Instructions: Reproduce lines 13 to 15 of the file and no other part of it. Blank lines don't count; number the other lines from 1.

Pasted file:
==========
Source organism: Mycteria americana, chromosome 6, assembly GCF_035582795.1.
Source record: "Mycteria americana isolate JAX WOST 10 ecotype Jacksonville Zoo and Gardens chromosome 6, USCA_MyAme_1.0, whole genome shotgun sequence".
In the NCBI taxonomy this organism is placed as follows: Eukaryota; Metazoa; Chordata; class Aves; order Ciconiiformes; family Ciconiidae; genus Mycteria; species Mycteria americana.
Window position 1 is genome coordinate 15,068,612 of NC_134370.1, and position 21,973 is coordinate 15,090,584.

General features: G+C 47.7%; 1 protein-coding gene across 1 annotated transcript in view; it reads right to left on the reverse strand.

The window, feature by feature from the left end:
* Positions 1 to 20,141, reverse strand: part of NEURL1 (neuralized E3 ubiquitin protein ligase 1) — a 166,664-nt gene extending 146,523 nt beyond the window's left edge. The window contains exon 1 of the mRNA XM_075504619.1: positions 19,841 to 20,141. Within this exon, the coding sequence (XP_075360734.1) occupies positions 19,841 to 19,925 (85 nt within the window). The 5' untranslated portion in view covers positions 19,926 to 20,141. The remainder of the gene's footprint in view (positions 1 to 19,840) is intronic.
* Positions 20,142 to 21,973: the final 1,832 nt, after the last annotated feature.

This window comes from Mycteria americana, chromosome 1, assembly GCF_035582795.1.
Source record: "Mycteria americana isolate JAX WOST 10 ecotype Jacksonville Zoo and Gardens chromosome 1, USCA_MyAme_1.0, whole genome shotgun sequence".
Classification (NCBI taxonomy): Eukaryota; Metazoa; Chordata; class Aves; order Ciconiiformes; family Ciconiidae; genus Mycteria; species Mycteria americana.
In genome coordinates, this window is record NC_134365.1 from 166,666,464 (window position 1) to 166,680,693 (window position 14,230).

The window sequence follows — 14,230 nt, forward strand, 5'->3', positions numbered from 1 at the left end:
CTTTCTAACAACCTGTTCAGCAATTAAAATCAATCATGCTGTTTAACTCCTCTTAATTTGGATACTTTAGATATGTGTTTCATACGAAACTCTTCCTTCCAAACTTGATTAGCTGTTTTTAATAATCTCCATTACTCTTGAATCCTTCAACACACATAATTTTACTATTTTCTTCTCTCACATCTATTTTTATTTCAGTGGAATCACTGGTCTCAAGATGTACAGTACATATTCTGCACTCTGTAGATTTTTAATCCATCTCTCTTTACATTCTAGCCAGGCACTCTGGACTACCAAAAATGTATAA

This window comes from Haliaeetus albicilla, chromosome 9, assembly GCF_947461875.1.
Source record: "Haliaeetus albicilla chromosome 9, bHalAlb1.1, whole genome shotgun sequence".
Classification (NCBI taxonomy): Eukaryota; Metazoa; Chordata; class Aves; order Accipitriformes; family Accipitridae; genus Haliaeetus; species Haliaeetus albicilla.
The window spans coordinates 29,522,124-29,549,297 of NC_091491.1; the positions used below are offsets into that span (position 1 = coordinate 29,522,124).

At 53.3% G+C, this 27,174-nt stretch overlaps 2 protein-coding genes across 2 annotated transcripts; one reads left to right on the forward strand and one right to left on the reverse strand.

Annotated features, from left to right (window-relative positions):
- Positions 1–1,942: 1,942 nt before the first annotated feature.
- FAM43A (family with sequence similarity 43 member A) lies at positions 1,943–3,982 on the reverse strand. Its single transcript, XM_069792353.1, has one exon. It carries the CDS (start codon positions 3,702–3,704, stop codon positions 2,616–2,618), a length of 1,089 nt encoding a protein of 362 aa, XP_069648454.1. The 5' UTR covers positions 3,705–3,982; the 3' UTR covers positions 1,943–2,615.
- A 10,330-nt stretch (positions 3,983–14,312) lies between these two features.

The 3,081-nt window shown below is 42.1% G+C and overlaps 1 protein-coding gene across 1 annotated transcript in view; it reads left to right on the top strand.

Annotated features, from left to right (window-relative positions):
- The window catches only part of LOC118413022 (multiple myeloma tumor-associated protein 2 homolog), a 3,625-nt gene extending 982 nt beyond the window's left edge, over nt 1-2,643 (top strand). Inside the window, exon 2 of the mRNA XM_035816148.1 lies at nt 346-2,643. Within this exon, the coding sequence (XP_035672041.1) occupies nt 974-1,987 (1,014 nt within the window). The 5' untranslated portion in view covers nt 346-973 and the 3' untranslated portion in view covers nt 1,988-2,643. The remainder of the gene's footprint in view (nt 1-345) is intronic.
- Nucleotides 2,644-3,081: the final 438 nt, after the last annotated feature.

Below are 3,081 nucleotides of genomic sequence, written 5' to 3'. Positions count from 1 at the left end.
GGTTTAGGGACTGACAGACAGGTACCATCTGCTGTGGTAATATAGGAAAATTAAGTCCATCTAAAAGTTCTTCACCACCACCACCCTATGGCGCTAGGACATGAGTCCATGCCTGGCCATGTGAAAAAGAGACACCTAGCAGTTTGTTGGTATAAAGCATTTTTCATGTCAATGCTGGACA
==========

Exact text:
The window sequence follows — 14,230 nt, forward strand, 5'->3', positions numbered from 1 at the left end:
CTTTCTAACAACCTGTTCAGCAATTAAAATCAATCATGCTGTTTAACTCCTCTTAATTTGGATACTTTAGATATGTGTTTCATACGAAACTCTTCCTTCCAAACTTGATTAGCTGTTTTTAATAATCTCCATTACTCTTGAATCCTTCAACACACATAATTTTACTATTTTCTTCTCTCACATCTATTTTTATTTCAGTGGAATCACTGGTCTCAAGATGTACAGTACATATTCTGCACTCTGTAGATTTTTAATCCATCTCTCTTTACATTCTAGCCAGGCACTCTGGACTACCAAAAATGTATAA

This window comes from Haliaeetus albicilla, chromosome 9, assembly GCF_947461875.1.